specificity “to raise a right to relief above the
speculative level.” Id. at 555.
“Threadbare recitals of the elements of a cause of
action, supported by mere conclusory statements, ” will
not pass muster under Twombly. Ashcroft v.
Iqbal, 556 U.S. 662, 678 (2009) (citing
Twombly, 550 U.S. at 555). This standard
“calls for enough fact[s] to raise a reasonable
expectation that discovery will reveal evidence of [the
claim].” Twombly, 550 U.S. at 556.
FDCPA prohibits debt collectors from communicating with third
parties “without the prior consent of the consumer
given directly to the debt collector.” 15 U.S.C. §
1692c(b). Further, the FDCPA prohibits a debt collector from
“engag[ing] in any conduct the natural consequence of
which is to harass, oppress, or abuse any person in
connection with the collection of a debt, ”
id. § 1692d, or from using “unfair or
unconscionable means to collect or attempt to collect any
debt.” Id. § 1692f.
initial matter, Jackson concedes that his claim under §
1692b fails on its face, because this section prohibits a
debt collector from communicating with a person other than
the debtor “for the purpose of acquiring location
information.” Id. § 1692b. Jackson does
not allege that Messerli was seeking his location
information, and any claim he purported to raise under §
1692b is dismissed.
response to Messerli's Motion, Jackson first argues that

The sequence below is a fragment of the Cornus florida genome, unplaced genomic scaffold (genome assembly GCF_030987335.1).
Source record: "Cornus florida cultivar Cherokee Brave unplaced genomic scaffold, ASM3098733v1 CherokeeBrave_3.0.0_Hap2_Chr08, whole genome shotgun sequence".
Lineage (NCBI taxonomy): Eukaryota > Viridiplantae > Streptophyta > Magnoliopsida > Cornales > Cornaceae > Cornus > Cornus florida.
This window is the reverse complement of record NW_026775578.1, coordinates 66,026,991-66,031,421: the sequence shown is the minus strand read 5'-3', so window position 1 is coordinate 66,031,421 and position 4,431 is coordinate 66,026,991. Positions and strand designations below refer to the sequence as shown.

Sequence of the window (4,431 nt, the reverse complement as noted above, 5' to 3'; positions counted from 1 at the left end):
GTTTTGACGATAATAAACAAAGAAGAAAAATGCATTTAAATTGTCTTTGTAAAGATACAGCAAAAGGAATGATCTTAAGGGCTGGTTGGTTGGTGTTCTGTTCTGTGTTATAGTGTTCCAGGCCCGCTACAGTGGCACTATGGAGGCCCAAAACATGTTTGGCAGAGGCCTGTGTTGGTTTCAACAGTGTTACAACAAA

he did not give “meaningful” consent directly to
the Messerli representative, and thus that
representative's communication with Ms. Barttelt violated
§ 1692c. According to Jackson, his comments were
directed to Ms. Barttelt, not the representative. But Jackson
knew the representative was also on the call, listening to
his statements. Jackson cannot establish that the
representative violated the FDCPA by concluding that
Jackson's statements were directed at Messerli and were
an expression of consent. And his attempts to graft a
“meaningful” requirement into the statute are not
supported by the statute's text. Consent must be judged
by an objective, not subjective, standard. See,
e.g., Duffy v. Landberg, 215 F.3d 871, 874-75
(8th Cir. 2000) (articulating objective standard for FDCPA
claims). Jackson's statement is objective consent within
the meaning of the statute.
next argues that dismissal of his § 1692c claim is
inappropriate because any consent he might have given was
limited to only discussing the garnishment on his and Ms.
Barttelt's bank account, not the debt generally. He
points out that Ms. Barttelt asked Jackson to give his
permission for her to talk to Messerli about “it,
” and claims that “it” refers only to the
account garnishment, not to the debt generally. But
Jackson's consent was undeniably broad: “Go ahead!
Talk to her! Do whatever you want!” He did not limit
his permission to any specific issue. No. reasonable jury
could find that Jackson did not give his consent within the
requirements of § 1692c. This claim fails.
Jackson establish that the communications with Messerli were
in any way harassing, oppressive, or abusive, as required for
a violation of § 1692d. Ms. Barttelt called Messerli, and
the transcript evidences no conduct on Messerli's part
that approaches a violation of § 1692d. The section
provides a non-exhaustive list of conduct that violates the
FDCPA, such as threats of violence, the use of obscene or
profane language, and calling a debtor repeatedly. 15 U.S.C.
§ 1692d(1), (2), (5). Section 1692d “prohibits
only oppressive and outrageous conduct.” Gearman v.
Heldenbrand, No. 15cv2039, 2015 WL 5255335, at *4 (D.
Minn. Sept. 9, 2015) (Doty, J.) ...